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Texas A&M AgriLife to break ground on new poultry biosafety research facility

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Identifying antibiotic and diet alternatives will be part of comprehensive research plan at $900,000 facility.

Texas A&M University will break ground Oct. 25 for a new Biological Safety Level-II research facility at the Texas A&M University Poultry Research Center in College Station, Texas.

Merck Animal Health and Tyson Foods have provided gift funding for the new research facility, which aims to solve health-related challenges facing the poultry industry, according to an announcement from Texas A&M AgriLife Research.

The facility will encompass research and education activities by Texas A&M AgriLife Research, the Texas A&M AgriLife Extension Service and teaching faculty within the Texas A&M College of Agriculture & Life Sciences.

“Having this type of research facility will allow Texas A&M AgriLife to help develop new technologies to further protect the state’s multibillion-dollar poultry industry and meet future health challenges,” said Dr. Patrick Stover, vice chancellor for agriculture and life sciences at Texas A&M and director of AgriLife Research. “We are uniquely positioned to provide not only cutting-edge research but also educational outreach through the Texas A&M AgriLife Extension Service and utilize broad-based faculty in the College of Agriculture & Life Sciences at Texas A&M.”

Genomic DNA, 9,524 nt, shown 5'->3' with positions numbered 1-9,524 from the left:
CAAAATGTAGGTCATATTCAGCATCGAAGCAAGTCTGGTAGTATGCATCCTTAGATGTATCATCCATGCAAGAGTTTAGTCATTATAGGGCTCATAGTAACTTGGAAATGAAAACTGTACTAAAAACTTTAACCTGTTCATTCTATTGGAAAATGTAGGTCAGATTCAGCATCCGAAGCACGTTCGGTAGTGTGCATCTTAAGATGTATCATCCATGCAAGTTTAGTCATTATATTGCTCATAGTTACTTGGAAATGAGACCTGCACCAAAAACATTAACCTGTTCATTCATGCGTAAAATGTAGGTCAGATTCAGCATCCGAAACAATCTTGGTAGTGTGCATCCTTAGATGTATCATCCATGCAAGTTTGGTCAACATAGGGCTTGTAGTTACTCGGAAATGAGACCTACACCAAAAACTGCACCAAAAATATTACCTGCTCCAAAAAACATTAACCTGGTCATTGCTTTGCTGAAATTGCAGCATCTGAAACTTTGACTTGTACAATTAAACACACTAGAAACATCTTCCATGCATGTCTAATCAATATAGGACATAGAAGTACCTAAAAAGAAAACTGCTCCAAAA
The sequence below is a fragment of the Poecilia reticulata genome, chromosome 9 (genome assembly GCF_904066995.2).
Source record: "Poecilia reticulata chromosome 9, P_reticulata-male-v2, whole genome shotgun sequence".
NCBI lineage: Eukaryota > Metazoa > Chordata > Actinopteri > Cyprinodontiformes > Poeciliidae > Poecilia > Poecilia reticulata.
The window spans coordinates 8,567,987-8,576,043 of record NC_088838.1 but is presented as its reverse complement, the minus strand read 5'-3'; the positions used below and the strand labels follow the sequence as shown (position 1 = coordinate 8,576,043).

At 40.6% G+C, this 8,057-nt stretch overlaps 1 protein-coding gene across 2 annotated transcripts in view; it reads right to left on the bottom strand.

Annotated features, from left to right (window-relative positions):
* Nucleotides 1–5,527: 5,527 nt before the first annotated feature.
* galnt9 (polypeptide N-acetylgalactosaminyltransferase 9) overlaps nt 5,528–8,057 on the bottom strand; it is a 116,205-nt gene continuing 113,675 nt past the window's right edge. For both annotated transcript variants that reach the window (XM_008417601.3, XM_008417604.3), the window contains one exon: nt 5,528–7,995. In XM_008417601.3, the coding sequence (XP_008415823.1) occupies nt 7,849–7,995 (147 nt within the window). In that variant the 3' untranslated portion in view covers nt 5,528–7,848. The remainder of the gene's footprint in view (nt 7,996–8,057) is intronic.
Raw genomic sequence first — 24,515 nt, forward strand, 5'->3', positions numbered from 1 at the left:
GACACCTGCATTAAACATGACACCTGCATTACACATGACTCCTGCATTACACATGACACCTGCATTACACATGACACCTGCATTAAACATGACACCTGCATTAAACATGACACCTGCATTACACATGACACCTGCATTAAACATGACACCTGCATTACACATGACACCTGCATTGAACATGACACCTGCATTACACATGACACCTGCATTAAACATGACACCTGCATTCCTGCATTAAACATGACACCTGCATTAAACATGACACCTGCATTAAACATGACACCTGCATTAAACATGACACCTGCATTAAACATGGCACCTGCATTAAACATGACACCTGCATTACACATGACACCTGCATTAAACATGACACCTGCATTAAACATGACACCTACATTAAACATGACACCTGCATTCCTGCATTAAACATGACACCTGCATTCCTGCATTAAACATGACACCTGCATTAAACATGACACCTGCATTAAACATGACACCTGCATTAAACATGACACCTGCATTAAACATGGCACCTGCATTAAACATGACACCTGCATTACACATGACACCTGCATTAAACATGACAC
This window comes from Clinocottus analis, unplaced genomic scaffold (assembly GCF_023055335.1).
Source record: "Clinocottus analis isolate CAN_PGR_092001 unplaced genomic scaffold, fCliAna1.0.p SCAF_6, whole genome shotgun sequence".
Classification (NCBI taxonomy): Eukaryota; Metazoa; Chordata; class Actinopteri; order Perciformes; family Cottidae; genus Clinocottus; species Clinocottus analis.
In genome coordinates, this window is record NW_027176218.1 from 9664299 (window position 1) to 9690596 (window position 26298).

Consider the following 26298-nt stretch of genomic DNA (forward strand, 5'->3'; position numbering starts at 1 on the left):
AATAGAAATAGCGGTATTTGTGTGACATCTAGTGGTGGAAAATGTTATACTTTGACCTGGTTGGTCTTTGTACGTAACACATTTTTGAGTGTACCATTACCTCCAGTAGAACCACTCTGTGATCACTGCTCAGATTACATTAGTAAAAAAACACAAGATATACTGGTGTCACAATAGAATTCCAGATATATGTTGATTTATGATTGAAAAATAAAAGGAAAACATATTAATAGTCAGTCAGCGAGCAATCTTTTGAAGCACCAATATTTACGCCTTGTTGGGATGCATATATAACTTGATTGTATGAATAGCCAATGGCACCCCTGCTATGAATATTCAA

The 4,800 sq. ft. research facility is estimated to cost approximately $900,000 and will be completed in spring of 2019, the announcement said.

Texas’ poultry industry contributes more than $3 billion to the state’s economy, with broiler production accounting for more than $2 billion in cash receipts, according to the announcement. Identifying antibiotic and diet alternatives will be part of a comprehensive research plan.

“This will be a unique facility for Texas, Texas A&M University and Texas A&M AgriLife,” said Dr. David Caldwell, department head for poultry science at Texas A&M. “Having a research facility with these capabilities will allow us to identify new control strategies for common intestinal pathogens, assist animal health companies with developing efficacious vaccines and provide insight into effective, non-antibiotic means of disease control for the commercial industry.”

The building was designed by Singleton Zimmer Haliburton Architecture, and the contractor for the project is Quad-Tex Construction Inc.

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